Biodiversity protects human health

Sian M. Hunter
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A team of scientific and medical specialists, led by Bard College biologist Dr. Felicia Keesing and Cary Institute disease ecologist Dr. Richard Ostfeld, have connected the dots showing that species diversity in nature plays a critical role in protecting human health.

In a recent article published in Nature, the researchers show that losses in global biodiversity have resulted in increased infectious disease transmission in many organisms, including humans. Biodiversity was important at both large and small scales, from the loss of mammals in a forest to the decline of beneficial microbes within individual organisms.

The team reviewed studies of infectious diseases from around the world affecting plants, animals, and humans and found a consistent pattern across different types of ecosystems, pathogens, and hosts. Their conclusion, which is already being discussed in outlets ranging from Scientific American to TIME magazine: biodiversity both inside and outside organisms helps reduce the spread of infectious diseases.

While the team calls for more research to distinguish the many variables at play, one mechanism seems evident: the species that are most important in spreading disease are resistant to habitat degradation. Consequently, human-caused degradation of the environment generally favors these species, which increases disease risk. On the other hand, the species that buffer disease spread, for example by attracting but not transmitting pathogens, are more vulnerable to habitat degradation. "When we humans do things that erode biodiversity, we're effectively getting rid of the helpful species and favoring the nasty ones," Ostfeld notes.

Ostfeld has been instrumental in documenting the link between biodiversity loss and an increase in Lyme disease. When buffering species like opossum drop out of the landscape, and amplifying species like white-footed mice dominate, humans are more likely to encounter an infected tick.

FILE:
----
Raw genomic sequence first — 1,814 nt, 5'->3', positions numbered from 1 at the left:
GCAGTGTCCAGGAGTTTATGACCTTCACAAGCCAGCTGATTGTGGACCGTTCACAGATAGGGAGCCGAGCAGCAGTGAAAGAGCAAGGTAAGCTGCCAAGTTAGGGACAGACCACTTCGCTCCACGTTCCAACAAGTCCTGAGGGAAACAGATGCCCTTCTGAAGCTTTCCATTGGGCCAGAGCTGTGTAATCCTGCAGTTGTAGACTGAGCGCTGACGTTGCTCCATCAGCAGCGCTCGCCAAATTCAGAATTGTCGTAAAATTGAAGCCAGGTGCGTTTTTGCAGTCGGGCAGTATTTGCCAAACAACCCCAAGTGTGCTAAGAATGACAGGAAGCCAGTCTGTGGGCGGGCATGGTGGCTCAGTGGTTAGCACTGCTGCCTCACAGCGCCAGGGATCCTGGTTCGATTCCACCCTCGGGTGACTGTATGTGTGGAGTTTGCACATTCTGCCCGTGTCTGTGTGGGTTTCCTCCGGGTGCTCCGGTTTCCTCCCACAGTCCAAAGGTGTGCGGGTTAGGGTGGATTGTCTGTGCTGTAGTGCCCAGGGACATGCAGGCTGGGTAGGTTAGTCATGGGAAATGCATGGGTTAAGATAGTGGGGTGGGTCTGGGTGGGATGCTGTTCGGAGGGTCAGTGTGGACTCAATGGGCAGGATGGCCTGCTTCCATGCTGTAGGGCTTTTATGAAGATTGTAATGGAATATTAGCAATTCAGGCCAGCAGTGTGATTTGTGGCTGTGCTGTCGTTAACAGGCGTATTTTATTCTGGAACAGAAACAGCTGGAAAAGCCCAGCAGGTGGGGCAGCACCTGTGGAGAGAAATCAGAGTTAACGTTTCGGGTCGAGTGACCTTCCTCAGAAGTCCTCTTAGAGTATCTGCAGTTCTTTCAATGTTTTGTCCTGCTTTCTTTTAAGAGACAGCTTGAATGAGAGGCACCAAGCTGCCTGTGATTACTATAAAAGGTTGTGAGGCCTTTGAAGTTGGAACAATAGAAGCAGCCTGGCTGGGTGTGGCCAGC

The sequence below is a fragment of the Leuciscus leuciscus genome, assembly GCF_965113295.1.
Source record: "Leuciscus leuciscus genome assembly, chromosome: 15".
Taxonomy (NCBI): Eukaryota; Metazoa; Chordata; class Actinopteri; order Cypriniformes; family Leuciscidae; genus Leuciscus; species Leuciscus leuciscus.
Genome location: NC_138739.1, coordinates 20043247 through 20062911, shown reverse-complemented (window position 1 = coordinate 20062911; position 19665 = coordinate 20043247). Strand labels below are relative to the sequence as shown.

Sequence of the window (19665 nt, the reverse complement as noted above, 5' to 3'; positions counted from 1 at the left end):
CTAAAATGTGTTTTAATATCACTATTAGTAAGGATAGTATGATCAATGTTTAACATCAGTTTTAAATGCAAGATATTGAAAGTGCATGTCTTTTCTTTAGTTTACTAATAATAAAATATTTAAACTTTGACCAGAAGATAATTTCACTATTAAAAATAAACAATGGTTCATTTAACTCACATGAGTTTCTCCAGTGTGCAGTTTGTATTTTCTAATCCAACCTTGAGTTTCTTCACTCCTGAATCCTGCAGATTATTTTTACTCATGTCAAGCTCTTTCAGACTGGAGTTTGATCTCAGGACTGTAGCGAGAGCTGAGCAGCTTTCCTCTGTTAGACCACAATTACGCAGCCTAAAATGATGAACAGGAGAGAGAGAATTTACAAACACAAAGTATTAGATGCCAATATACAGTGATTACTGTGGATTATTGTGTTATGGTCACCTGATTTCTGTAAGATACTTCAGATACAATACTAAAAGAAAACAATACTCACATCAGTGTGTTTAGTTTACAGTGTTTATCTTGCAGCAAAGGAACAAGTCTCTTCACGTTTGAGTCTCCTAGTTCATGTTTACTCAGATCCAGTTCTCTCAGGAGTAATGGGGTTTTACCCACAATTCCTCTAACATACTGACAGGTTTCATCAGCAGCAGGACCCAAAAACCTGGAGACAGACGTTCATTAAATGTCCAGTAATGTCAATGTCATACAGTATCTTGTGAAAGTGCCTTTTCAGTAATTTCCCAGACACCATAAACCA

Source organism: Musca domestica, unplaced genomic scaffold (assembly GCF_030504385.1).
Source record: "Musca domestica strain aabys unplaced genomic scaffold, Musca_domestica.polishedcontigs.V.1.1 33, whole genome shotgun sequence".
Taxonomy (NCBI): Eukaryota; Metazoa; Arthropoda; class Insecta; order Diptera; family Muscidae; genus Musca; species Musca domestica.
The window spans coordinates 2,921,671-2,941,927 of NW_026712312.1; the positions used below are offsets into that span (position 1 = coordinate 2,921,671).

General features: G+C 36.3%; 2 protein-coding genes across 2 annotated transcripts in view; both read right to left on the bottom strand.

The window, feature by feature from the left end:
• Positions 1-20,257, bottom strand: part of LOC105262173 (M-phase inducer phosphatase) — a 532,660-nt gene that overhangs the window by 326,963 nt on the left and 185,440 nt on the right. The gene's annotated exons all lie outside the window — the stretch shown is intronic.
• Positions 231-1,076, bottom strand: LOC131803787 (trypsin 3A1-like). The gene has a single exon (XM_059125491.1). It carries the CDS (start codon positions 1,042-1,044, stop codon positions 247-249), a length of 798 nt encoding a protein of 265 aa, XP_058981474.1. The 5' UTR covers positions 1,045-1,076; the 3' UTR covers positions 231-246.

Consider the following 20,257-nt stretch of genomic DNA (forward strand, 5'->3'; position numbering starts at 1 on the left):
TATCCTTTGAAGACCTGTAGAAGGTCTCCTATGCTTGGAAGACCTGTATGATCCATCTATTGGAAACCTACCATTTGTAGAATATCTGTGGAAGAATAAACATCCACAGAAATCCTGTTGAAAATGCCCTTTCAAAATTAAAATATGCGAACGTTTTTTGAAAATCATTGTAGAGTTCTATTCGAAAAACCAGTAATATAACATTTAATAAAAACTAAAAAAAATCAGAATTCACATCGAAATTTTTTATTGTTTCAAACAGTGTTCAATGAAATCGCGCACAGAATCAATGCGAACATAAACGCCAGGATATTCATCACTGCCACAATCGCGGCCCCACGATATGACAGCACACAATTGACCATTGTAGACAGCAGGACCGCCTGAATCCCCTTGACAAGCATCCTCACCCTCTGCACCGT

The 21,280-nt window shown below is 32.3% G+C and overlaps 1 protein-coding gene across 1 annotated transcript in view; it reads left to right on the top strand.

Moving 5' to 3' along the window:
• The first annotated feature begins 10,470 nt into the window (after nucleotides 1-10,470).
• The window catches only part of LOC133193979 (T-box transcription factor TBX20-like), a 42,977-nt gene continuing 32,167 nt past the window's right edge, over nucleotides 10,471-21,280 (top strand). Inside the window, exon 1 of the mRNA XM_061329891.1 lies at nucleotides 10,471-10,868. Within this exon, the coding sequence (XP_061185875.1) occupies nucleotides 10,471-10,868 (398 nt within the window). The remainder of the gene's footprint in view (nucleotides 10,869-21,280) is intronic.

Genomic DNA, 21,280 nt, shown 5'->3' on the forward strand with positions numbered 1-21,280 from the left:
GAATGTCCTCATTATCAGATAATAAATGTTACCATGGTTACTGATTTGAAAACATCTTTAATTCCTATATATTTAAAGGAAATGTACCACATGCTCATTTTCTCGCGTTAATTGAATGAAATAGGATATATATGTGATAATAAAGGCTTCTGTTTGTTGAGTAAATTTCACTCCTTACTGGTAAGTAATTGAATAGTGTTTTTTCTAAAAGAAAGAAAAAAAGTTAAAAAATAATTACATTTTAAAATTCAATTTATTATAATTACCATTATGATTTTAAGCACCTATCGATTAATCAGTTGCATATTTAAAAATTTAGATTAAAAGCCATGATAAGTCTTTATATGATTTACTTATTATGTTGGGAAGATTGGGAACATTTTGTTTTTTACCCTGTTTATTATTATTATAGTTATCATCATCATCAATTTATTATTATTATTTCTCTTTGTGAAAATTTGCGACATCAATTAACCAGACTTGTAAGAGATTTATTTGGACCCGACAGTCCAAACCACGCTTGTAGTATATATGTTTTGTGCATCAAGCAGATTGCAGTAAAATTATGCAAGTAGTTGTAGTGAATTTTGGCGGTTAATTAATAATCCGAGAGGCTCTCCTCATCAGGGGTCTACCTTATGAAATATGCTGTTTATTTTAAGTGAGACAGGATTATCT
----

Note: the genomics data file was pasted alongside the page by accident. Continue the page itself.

Mounting evidence supports a protective effect of microbial diversity within our bodies as well. Although the variety of microbial cells in our tissues and their precise roles in disease suppression remain poorly known, the reduction in microbial diversity that accompanies overuse of antibiotics is associated with increases in some diseases.

The implications of this paper's conclusions are varied and large. Up until now, environmental solutions to infectious diseases have been sought piecemeal, with each disease assumed to be unique. This study suggests more general solutions. Conservation scientists know how to maintain native biodiversity – protecting natural habitat, preventing invasive species, and slowing climate change are critical. In managed ecosystems it is important to avoid monocultures of plants and livestock. In disease-emergence hotspots like tropical forests, human behaviors can be managed to reduce risk. Both wildlife hunting and land clearing put people in harm's way; these activities can be more tightly controlled to prevent emergence and spread of new epidemics.

Bottom line, says Ostfeld: "We can best preserve biodiversity by preserving habitat." Recognizing that conservation isn't just an abstract value but rather is a condition essential to fostering human health, the imperatives to pursue it become even stronger. "The protective effect of biodiversity is clear enough that we need to implement policies to preserve it now," notes Keesing.

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